Sue Kelbold, Mother of Columbine Killer Dylan Klebold, Speaks Out For the First Time

Pam WrightLife

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Sue Klebold, the mother of Columbine killer Dylan Klebold, spoke out about the 1999 killing that left 13 dead for the first time Friday in an interview with Diane Sawyer for the ABC show 20/20.

Klebold told Sawyer that following the tragic shooting that left the community of Littleton, Colorado, and the country reeling, she couldn’t stop thinking about the victims and their families.

“I just remember sitting there and reading about them, all these kids and the teacher,” Klebold said.

“And I keep thinking-- constantly thought how I would feel if it were the other way around and one of their children had shot mine,” she continued. “I would feel exactly the way they did. I know I would. I know I would.”

Dylan Klebold and Eric Harris opened fire on April 20, 1999, at Columbine High School, killing 12 students and one teacher. Another 24 were wounded before the killers took their own lives.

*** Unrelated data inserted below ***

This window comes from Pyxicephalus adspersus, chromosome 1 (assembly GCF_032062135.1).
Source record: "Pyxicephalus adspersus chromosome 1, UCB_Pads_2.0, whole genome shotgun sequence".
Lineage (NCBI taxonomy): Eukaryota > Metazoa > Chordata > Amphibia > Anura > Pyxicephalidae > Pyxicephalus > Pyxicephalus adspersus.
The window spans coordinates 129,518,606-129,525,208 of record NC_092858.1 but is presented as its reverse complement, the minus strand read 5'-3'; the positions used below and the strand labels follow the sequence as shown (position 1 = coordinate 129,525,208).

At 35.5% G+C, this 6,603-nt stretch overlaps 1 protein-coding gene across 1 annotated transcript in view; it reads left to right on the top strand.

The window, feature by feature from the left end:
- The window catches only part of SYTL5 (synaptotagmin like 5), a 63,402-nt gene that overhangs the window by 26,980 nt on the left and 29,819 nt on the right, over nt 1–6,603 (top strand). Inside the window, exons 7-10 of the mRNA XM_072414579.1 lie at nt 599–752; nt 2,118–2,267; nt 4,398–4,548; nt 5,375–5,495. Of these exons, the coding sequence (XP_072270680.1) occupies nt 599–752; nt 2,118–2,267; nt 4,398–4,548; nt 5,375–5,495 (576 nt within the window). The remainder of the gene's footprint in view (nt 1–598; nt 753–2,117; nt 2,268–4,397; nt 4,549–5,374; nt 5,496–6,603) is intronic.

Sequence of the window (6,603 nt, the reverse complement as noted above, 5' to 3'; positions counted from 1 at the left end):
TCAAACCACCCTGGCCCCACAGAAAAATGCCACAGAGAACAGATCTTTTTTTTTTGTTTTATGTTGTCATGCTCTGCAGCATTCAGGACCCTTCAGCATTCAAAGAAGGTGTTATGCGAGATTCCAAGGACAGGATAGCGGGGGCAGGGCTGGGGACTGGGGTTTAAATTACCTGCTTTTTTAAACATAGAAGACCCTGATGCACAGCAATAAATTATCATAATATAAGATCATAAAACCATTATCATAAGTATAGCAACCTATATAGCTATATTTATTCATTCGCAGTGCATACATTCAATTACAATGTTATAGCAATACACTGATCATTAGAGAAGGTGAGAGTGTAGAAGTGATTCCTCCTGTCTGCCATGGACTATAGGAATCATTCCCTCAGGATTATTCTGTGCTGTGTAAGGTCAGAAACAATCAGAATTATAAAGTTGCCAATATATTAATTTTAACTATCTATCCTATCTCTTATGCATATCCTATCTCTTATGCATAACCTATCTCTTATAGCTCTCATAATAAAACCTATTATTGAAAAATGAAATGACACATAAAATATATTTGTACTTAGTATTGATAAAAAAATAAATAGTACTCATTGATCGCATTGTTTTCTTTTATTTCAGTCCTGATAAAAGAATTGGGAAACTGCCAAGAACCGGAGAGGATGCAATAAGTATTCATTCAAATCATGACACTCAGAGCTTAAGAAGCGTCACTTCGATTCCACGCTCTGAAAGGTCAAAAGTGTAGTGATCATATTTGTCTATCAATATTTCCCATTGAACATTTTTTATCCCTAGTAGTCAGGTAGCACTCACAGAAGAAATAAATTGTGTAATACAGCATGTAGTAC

“There is never a day that goes by where I don't think of the people that Dylan harmed,” she said.

“You used the word ‘harmed,’” Sawyer noted.

“I think it's easier for me to say harmed than killed, and it's still hard for me after all this time,” Klebold added. “It is very hard to live with the fact that someone you loved and raised has brutally killed people in such a horrific way.”

Klebold told Sawyer the tragedy changed her own perspectives about why she didn't notice anything amiss in her son.

“I think we like to believe that our love and our understanding is protective, and that ‘if anything were wrong with my kids, I would know,’ but I didn't know,” she said. “And-- it's very hard to live with that.”

“I felt that I was a good mom… That he would, he could talk to me about anything,” Klebold added. “Part of the shock of this was that learning that what I believed and how I lived and how I parented was-- an invention in my own mind. That it, it was a completely different world that he was living in.”

According to CNN, Anne Marie Hochhalter, who was paralyzed after being shot in the massacre wrote a Facebook post directed to the mother, saying "I have forgiven you and only wish you the best."

The interview, her first, coincides with the Feb. 15 release of Klebold’s new memoir, “A Mother’s Reckoning: Living in the Aftermath of Tragedy."

The profits of Sue Klebold's book will go towards research and charitable foundations focusing on mental health issues.

Pam Wright